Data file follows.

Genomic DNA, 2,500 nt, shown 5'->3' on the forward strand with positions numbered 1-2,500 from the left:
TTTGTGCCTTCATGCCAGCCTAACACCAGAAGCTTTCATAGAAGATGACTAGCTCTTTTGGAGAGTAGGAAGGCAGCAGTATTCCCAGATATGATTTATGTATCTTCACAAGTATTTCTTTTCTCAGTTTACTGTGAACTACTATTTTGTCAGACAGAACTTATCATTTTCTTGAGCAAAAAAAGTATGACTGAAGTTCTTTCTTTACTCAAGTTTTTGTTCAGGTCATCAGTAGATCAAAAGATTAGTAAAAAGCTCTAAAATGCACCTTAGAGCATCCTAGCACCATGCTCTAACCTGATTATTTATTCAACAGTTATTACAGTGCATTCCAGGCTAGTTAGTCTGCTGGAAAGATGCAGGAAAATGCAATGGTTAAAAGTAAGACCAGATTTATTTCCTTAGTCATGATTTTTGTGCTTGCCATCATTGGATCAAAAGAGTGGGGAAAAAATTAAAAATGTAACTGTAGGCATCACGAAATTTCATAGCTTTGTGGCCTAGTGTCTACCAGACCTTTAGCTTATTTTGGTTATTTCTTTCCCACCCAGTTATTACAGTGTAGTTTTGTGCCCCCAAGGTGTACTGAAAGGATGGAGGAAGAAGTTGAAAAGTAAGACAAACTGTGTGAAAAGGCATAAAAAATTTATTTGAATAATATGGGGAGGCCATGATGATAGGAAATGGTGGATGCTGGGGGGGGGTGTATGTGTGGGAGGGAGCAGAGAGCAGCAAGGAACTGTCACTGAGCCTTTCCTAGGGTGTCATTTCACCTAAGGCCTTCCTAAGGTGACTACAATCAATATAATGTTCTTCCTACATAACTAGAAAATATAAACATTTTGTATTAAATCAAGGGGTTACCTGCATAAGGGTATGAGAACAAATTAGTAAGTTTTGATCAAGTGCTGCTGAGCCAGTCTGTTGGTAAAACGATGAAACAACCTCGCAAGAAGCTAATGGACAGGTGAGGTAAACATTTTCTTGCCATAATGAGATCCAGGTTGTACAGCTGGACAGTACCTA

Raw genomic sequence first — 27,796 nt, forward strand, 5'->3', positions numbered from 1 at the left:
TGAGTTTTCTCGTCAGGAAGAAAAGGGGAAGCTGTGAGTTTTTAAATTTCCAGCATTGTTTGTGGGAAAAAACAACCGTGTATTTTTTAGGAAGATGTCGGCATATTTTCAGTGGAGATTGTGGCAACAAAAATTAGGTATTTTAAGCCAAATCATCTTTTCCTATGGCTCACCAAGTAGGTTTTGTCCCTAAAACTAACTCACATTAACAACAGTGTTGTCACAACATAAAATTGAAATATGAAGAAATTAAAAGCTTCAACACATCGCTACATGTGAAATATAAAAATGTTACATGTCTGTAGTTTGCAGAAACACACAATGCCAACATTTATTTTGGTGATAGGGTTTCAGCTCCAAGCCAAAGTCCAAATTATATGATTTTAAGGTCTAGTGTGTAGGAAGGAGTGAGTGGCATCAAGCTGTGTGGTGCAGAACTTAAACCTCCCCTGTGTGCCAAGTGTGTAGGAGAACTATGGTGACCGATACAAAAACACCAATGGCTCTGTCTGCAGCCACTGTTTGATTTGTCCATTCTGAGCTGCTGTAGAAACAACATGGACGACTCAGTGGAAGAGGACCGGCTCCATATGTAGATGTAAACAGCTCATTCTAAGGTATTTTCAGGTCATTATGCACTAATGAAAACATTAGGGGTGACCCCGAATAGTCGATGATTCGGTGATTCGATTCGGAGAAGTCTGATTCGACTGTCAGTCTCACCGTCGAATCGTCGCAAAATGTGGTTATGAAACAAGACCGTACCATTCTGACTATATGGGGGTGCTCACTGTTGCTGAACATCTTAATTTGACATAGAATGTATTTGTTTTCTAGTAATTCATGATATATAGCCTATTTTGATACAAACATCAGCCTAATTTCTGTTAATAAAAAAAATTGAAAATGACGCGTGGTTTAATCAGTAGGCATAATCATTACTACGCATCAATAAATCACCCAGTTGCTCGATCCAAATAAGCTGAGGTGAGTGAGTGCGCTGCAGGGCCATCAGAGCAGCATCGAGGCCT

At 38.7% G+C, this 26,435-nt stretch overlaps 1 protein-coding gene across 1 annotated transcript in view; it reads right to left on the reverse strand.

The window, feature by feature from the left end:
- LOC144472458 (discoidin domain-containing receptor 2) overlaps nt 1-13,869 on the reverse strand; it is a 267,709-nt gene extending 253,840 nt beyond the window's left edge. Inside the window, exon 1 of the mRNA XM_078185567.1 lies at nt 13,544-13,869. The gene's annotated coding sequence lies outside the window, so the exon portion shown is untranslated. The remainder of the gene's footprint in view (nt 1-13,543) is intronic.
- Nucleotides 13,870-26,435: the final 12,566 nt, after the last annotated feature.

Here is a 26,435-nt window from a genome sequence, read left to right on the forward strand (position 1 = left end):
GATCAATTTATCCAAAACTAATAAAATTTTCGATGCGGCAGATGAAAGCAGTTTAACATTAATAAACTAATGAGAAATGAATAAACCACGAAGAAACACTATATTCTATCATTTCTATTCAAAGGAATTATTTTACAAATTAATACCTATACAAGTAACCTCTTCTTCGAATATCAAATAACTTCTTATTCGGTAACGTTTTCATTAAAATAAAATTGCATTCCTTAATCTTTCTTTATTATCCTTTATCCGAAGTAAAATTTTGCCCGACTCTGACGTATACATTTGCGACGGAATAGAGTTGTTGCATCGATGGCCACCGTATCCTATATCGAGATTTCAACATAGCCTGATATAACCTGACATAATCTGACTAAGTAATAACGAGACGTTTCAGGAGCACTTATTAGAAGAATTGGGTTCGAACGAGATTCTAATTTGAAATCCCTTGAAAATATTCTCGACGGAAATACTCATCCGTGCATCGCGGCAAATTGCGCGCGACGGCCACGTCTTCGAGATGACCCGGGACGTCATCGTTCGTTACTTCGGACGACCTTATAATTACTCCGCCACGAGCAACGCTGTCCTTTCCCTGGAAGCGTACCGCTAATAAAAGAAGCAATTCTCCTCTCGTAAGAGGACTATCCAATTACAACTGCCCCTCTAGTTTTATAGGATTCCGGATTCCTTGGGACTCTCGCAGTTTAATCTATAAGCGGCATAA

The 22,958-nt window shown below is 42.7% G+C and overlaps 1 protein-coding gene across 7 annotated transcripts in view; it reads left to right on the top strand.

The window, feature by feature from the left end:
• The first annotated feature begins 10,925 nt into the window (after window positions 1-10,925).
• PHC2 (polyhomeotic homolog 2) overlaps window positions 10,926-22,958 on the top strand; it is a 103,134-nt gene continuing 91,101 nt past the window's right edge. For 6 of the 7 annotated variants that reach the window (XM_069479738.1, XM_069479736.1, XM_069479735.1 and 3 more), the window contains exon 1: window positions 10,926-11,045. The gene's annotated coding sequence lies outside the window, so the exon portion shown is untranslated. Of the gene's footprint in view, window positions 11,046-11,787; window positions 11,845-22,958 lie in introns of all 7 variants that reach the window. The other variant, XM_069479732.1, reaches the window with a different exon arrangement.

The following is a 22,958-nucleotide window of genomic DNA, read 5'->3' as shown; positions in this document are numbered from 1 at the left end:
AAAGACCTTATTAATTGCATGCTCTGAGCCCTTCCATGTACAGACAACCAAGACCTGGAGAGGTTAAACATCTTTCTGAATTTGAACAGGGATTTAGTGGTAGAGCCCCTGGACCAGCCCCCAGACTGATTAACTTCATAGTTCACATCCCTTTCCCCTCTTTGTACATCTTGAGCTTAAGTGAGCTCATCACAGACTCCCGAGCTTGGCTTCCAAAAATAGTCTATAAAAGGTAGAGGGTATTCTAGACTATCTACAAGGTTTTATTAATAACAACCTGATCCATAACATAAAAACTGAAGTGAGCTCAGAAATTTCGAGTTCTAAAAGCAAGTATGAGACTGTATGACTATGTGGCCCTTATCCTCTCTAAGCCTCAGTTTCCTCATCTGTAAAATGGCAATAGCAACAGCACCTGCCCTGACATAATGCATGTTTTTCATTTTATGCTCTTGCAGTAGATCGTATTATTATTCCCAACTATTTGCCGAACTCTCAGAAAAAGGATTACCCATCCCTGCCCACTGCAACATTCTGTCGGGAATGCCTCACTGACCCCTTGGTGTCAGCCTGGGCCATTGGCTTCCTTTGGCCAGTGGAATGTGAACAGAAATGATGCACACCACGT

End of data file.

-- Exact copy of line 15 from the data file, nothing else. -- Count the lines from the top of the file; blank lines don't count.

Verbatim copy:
The following is a 22,958-nucleotide window of genomic DNA, read 5'->3' as shown; positions in this document are numbered from 1 at the left end: